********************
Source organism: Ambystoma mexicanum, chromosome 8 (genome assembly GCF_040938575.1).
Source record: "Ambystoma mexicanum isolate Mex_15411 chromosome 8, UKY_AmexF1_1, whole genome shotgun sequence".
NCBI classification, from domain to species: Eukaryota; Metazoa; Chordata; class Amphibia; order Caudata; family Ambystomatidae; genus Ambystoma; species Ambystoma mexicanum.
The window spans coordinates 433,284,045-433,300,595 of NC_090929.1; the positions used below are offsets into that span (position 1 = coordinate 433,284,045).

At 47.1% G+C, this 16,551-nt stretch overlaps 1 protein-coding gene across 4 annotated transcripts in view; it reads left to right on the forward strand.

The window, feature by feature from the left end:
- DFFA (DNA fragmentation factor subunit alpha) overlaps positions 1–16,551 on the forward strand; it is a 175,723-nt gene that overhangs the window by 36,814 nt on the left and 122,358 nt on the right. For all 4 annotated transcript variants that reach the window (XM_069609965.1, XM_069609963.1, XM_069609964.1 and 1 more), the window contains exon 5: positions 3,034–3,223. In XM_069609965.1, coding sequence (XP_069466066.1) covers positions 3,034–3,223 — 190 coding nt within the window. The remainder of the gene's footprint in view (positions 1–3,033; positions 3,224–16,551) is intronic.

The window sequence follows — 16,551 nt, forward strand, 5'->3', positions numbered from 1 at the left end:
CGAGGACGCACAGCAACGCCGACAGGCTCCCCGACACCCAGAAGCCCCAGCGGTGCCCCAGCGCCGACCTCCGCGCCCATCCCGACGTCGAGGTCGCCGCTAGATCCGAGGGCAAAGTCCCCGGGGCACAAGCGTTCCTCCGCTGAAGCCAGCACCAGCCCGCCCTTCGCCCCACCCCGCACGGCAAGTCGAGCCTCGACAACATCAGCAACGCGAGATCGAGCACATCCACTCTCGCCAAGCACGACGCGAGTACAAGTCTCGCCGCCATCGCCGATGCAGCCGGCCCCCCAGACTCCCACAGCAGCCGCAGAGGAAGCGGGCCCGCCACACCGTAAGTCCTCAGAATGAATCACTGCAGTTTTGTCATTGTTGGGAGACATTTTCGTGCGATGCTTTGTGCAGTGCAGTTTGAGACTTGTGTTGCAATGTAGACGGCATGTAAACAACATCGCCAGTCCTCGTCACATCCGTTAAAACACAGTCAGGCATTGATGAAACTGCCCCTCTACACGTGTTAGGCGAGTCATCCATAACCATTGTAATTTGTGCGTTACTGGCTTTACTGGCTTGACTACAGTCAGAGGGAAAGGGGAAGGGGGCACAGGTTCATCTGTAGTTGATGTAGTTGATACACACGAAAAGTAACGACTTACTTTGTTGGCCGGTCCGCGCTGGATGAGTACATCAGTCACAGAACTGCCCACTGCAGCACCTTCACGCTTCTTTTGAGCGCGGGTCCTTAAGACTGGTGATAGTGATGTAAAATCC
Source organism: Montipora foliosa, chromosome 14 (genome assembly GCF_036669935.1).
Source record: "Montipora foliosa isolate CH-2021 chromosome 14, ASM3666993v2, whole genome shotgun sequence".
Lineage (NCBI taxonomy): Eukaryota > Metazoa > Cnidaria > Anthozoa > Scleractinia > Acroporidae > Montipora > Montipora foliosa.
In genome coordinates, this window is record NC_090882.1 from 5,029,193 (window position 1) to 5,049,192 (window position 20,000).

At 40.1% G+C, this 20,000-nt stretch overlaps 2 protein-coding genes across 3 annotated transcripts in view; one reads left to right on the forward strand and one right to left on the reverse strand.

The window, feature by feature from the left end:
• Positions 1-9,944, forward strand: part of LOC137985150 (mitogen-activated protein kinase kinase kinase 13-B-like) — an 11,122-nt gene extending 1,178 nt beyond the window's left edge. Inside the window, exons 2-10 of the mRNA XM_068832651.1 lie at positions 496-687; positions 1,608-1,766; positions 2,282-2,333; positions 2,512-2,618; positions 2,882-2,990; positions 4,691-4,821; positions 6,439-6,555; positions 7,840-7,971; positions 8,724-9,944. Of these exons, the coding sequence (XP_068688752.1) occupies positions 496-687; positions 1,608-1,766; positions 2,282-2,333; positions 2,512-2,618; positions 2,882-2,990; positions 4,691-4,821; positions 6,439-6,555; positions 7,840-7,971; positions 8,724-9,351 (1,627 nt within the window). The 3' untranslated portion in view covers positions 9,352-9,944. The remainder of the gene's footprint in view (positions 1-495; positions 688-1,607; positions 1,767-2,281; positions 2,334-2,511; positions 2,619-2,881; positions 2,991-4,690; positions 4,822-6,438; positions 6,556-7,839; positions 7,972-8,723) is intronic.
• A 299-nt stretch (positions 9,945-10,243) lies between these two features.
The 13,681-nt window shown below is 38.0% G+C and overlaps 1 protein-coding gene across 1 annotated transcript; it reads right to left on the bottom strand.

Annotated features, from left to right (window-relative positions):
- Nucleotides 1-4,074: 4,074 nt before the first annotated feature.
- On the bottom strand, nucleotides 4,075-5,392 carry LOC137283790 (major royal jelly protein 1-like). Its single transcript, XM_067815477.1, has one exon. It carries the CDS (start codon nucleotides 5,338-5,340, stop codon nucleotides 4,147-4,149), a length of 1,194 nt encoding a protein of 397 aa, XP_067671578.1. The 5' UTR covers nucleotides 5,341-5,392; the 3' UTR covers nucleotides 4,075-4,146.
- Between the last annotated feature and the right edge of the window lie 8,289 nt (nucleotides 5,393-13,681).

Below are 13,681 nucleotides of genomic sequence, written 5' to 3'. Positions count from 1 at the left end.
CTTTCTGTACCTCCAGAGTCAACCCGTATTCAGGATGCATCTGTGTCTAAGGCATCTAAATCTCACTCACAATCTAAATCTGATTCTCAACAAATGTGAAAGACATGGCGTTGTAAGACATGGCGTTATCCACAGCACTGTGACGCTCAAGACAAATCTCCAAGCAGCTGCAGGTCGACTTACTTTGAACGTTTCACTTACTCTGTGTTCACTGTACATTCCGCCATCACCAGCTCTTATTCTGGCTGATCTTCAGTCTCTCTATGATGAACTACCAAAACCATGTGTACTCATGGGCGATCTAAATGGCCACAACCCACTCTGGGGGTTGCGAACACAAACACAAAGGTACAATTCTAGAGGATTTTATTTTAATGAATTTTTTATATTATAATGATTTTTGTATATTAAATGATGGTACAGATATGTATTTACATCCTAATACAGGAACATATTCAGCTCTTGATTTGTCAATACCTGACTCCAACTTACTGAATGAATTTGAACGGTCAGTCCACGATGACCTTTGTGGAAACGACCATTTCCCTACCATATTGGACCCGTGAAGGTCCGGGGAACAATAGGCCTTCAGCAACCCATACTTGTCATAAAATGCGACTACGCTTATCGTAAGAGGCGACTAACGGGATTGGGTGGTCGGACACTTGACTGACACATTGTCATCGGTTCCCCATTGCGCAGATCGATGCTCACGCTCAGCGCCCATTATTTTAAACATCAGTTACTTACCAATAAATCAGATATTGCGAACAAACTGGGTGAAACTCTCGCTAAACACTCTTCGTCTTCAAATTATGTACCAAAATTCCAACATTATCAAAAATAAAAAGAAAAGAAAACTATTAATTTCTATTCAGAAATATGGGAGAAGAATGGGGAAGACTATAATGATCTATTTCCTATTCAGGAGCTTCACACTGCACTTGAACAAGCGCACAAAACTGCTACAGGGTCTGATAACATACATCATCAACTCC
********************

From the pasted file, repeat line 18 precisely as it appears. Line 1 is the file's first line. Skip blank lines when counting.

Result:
The 13,681-nt window shown below is 38.0% G+C and overlaps 1 protein-coding gene across 1 annotated transcript; it reads right to left on the bottom strand.